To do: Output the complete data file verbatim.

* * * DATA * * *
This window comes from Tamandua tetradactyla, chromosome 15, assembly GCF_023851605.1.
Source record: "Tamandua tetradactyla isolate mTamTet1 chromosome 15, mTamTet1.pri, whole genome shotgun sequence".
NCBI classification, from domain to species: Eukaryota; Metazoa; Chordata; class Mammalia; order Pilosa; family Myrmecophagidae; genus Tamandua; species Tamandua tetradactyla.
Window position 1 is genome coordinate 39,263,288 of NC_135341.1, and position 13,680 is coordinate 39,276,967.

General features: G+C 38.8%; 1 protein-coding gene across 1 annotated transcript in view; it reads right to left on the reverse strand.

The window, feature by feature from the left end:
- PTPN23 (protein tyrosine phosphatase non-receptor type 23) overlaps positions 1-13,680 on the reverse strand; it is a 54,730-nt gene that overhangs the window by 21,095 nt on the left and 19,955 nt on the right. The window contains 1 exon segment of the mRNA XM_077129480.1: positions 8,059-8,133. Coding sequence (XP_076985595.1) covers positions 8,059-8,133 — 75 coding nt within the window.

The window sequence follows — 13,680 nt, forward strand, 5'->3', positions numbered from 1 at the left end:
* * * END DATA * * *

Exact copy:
This window comes from Tamandua tetradactyla, chromosome 15, assembly GCF_023851605.1.
Source record: "Tamandua tetradactyla isolate mTamTet1 chromosome 15, mTamTet1.pri, whole genome shotgun sequence".
NCBI classification, from domain to species: Eukaryota; Metazoa; Chordata; class Mammalia; order Pilosa; family Myrmecophagidae; genus Tamandua; species Tamandua tetradactyla.
Window position 1 is genome coordinate 39,263,288 of NC_135341.1, and position 13,680 is coordinate 39,276,967.

General features: G+C 38.8%; 1 protein-coding gene across 1 annotated transcript in view; it reads right to left on the reverse strand.

The window, feature by feature from the left end:
- PTPN23 (protein tyrosine phosphatase non-receptor type 23) overlaps positions 1-13,680 on the reverse strand; it is a 54,730-nt gene that overhangs the window by 21,095 nt on the left and 19,955 nt on the right. The window contains 1 exon segment of the mRNA XM_077129480.1: positions 8,059-8,133. Coding sequence (XP_076985595.1) covers positions 8,059-8,133 — 75 coding nt within the window.

The window sequence follows — 13,680 nt, forward strand, 5'->3', positions numbered from 1 at the left end: